That sounds vague but I think it does mean health insurance. Yes, health insurance can be worth that much!! At my PhD school, the monthly premiums for the health insurance plan that covers staff, postdocs and faculty costs something like $550 per month (employees who get benefits only pay $80 per month though, the rest is covered by the employer). My PhD school clearly separated students from staff/employees and our student health plan was $3000 per year (we get benefits too so we pay around $500 out of pocket). When a plan is negotiated for students only, the costs are often lower because students are usually young and healthy (and to be frank, unlikely to seek medical services unless severely hurt). However, many other places lump their RA and TA student employees with their regular employees so the cost of the plan to them goes way up. $7500 per year is high but actually not that surprising. I've seen HMO-type plans with full premiums around $650-$700 per month, so that would match what you're saying.

In addition, if you are counted as an employee, you may also be eligible for a large number of other benefit plans too. For example, a dental plan, a disability insurance plan, a life insurance plan etc. Or, perhaps they will cover some or all of your dependents health insurance too, so the $7,500 refers to either adding up these other benefits here and/or maxing out the number of dependents you have. I would not be surprised if the offer letter uses the highest cost possibility in order to maximize the value of the fringe benefit listed.

Wow! Thanks for the very detailed explanation. Indeed my undergraduate student health insurance is about $2,500 so I've never thought that an employee's insurance can be worth $6,000 - 7,000. So it's true when my TA told me that her insurance is way better than mine, haha.

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14 hours ago, ibtes said:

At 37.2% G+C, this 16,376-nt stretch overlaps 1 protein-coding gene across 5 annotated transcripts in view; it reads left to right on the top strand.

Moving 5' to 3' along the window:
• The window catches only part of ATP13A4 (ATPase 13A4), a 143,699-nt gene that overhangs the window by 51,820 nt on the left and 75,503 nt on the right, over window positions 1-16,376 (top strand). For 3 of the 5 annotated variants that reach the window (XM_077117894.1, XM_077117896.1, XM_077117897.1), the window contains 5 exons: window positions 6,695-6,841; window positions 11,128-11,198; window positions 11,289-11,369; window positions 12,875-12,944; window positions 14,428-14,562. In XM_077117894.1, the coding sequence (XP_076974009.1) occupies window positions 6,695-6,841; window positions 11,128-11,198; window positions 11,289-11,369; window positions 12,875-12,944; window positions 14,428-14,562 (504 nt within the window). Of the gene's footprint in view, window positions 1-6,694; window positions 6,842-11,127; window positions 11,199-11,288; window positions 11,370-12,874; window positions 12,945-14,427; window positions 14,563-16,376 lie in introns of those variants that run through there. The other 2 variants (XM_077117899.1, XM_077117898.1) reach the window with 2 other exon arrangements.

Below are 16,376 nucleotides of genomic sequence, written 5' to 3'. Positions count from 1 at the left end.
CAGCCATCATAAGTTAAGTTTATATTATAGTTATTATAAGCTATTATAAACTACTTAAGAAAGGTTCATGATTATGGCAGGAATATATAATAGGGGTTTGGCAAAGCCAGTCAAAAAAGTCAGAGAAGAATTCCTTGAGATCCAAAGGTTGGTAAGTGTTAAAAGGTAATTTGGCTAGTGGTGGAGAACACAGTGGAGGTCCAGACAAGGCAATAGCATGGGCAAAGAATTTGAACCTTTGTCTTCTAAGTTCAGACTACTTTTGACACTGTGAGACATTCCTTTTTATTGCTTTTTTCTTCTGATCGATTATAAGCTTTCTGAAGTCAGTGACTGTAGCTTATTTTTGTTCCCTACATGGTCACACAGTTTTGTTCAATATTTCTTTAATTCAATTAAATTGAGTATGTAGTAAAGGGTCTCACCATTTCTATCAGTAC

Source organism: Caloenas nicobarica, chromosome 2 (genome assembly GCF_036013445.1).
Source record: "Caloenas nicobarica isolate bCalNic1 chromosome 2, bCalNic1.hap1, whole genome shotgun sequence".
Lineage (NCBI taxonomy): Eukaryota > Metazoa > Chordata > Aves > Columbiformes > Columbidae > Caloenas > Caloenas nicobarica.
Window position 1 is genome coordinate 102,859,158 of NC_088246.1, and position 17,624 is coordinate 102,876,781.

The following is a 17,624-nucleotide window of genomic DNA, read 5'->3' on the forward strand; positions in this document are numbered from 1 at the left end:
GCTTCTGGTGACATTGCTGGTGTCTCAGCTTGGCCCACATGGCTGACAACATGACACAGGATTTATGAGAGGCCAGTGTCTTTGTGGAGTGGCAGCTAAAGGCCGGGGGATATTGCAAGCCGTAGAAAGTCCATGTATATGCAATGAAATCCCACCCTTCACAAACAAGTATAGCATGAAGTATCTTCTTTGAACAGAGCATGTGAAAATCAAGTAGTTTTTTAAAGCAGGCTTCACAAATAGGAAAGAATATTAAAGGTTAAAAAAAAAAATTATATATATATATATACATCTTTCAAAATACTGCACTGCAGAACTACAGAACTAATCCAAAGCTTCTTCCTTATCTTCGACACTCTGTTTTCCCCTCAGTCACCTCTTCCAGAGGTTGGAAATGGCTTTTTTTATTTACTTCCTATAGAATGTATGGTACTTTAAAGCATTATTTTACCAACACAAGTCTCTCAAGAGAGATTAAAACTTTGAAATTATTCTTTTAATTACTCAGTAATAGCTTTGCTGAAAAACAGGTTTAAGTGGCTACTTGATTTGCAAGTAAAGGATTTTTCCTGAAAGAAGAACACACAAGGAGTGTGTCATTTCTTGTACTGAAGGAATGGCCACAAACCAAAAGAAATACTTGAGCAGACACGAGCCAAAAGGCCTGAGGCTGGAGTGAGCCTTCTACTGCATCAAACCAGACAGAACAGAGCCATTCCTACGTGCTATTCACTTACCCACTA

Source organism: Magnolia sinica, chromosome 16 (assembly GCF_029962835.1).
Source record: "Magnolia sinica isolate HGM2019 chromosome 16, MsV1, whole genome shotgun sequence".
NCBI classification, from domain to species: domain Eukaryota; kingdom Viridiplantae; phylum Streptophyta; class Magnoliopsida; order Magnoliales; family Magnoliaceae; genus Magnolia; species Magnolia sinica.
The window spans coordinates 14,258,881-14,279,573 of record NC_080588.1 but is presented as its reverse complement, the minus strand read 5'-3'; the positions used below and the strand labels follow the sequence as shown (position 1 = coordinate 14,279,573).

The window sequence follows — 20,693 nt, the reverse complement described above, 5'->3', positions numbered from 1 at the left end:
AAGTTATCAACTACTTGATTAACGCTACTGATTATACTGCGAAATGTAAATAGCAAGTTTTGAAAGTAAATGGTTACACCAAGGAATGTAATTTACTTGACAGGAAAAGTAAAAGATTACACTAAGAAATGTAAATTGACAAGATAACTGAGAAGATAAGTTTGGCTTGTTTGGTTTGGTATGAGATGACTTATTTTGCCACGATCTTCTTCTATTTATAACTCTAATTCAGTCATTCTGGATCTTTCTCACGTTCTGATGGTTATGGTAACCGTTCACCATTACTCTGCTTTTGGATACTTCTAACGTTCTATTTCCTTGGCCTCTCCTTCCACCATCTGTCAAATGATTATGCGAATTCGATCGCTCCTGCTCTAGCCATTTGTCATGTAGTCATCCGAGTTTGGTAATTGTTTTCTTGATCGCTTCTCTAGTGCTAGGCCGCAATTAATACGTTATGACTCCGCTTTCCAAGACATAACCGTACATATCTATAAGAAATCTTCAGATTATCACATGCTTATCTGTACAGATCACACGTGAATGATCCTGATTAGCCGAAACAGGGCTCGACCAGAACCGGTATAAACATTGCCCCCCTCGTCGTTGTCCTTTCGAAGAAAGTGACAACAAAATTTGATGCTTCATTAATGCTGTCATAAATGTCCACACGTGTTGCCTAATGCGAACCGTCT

Wow! Thanks for the very detailed explanation. Indeed my undergraduate student health insurance is about $2,500 so I've never thought that an employee's insurance can be worth $6,000 - 7,000. So it's true when my TA told me that her insurance is way better than mine, haha.

More money does not equal better when it comes to health insurance for a variety of reasons. It's more that your undergrad health insurance is being subsidized by the institution and by the abundance of young (presumably healthy) people. 

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On 2/27/2018 at 9:45 PM, rising_star said:

More money does not equal better when it comes to health insurance for a variety of reasons. It's more that your undergrad health insurance is being subsidized by the institution and by the abundance of young (presumably healthy) people. 

Indeed. For my PhD school, both the employee and student plans were very very similar, except the students' plan cost way less because of the demographic. Also, the student plan has specific benefits negotiated by students (e.g. lots of mental health benefits, sleep disorders etc.) while the employee plan had more benefits that were relevant to the staff demographic.